"So we said, okay, we need this as soon as possible. We struck the deal in January '08, they started production in April, and we were on the air by July. We had 8.7 million viewers for the US premiere, which worked its way down to 6 million on average over the season. It's working well on Friday nights."
Q. What are some of the things you learned from your experience?
Morgenstern/Ellis: One of the buzzwords in the room was something we got from Christina, which was, "all of your first six episodes should be pilot episodes". In other words, you have to keep re-introducing the core characters.
Another expression we used was using the "eyedropper." We picked this up from Dick Wolf, as seen on LAW & ORDER: you get to know your regulars at the same pace as you do real people, a little more each day, instead of in huge chunks of backstory exposition. You do it by 'eyedropper' rather than by 'soup ladle.'
For example, at the end of our bottle show, we show Ed going home, and inside his garage he's got a secret locker filled with articles and press clippings and souvenirs of every screwup, everything near miss where he almost got somebody hurt. And his wife comes in unexpectedly, and instead of shutting it, he thinks a sec, then opens it for her to see for the first time. We play the whole thing silently. A moment like that can take the place of a monologue.
Q. What do you think about Canadian government support for TV?
M/E: We are really public funding babies. We've been supported by everyone from the Canada Council to Telefilm to the OMDC to Women in the Director's Chair. And that has opened so many doors. Doing the short film — every step of our careers was supported by emerging artist support. And we come from Canadian theatre, where actors are often involved in workshopping new plays. We even met doing Fringe Theatre — public funding makes all of those possible.
Stephanie Morgenstern: It might look like this all happened very suddenly - out of nowhere these two actors suddenly know how to write a TV show. But it's not true. We're part of a culture that cares about the arts, and we would be nowhere without that support. Grants make career growth possible. So "should we be investing in Canadian television?" Absolutely. It wouldn't exist without that support. And we have to not only invest in television funding, but also in grass-roots artist support. That's the research and development branch of the business.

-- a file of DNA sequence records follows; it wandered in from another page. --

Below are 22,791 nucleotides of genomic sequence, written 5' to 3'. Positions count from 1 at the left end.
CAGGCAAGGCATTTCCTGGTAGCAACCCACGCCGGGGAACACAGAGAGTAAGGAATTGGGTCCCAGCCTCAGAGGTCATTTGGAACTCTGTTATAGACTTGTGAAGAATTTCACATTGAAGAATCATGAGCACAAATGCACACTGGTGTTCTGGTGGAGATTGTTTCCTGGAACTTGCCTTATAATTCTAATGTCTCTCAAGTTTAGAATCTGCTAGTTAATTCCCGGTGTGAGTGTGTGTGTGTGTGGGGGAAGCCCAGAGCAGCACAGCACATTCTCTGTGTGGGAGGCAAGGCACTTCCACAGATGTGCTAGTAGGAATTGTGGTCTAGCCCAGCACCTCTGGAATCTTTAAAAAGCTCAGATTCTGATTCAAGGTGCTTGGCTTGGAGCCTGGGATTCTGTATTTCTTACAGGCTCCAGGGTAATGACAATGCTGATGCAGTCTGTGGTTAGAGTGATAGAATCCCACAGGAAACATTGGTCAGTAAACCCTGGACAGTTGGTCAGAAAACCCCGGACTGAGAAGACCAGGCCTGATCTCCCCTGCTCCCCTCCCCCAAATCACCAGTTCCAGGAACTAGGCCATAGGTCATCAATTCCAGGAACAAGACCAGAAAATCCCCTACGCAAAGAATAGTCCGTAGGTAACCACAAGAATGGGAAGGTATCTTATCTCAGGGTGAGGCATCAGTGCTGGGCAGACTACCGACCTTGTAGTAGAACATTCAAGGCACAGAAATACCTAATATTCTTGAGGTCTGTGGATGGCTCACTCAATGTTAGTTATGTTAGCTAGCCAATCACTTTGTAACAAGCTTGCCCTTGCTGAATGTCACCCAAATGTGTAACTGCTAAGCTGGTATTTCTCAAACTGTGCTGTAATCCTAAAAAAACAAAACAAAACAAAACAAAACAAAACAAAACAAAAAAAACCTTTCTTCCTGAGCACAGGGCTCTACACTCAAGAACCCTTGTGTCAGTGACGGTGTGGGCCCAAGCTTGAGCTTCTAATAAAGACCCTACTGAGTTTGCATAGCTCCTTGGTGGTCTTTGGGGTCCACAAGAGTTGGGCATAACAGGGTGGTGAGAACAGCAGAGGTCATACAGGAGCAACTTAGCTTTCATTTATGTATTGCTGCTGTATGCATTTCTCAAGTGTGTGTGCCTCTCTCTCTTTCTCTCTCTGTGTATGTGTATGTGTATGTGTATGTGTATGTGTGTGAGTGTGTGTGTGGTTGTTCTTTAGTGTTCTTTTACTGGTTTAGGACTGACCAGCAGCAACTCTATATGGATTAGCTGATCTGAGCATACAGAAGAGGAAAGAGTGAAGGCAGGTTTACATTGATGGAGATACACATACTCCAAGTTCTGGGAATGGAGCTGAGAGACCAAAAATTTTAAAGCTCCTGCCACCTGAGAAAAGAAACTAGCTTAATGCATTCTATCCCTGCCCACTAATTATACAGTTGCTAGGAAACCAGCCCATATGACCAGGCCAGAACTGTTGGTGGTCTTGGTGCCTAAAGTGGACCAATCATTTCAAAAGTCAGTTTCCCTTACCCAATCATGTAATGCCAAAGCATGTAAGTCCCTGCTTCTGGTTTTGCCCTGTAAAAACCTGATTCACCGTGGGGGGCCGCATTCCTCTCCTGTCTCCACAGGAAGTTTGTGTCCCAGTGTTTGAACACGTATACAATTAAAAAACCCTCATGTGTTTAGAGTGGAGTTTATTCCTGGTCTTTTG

Mark Ellis: And there's a message buried in FLASHPOINT that I think is very Canadian: let's keep the peace. We're comfortable with that as Canadians. We're a nation of peacekeepers. Canada is a model for nonfatal outcomes. The show is about trying to understand what's going on, and using confrontation only as a last resort.
Stephanie Morgenstern: The show conspicuously takes place in Toronto, though we tend not to refer to it by name, any more than real Torontonians do on an average day. We use Toronto locations and landmarks and street names, and the mailboxes are red. The uniforms have little Canadian flags on the shoulders. Most of us Canadian actors who get cast in American shows that shoot up here have had to train ourselves to say "praw-cess" instead of "pro-cess", or "saw-ree" instead of "so-ree." Well, we had a Canadian actress on Flashpoint who'd worked a great deal in LA, and I noticed that by habit, she was doing the American version of "sorry." It was a real pleasure to whisper to the script assistant to let her know her, "It's OK to say "So-ree."
Mark Ellis: And we had a scene where one character sends another out to Timmy's for a double-double.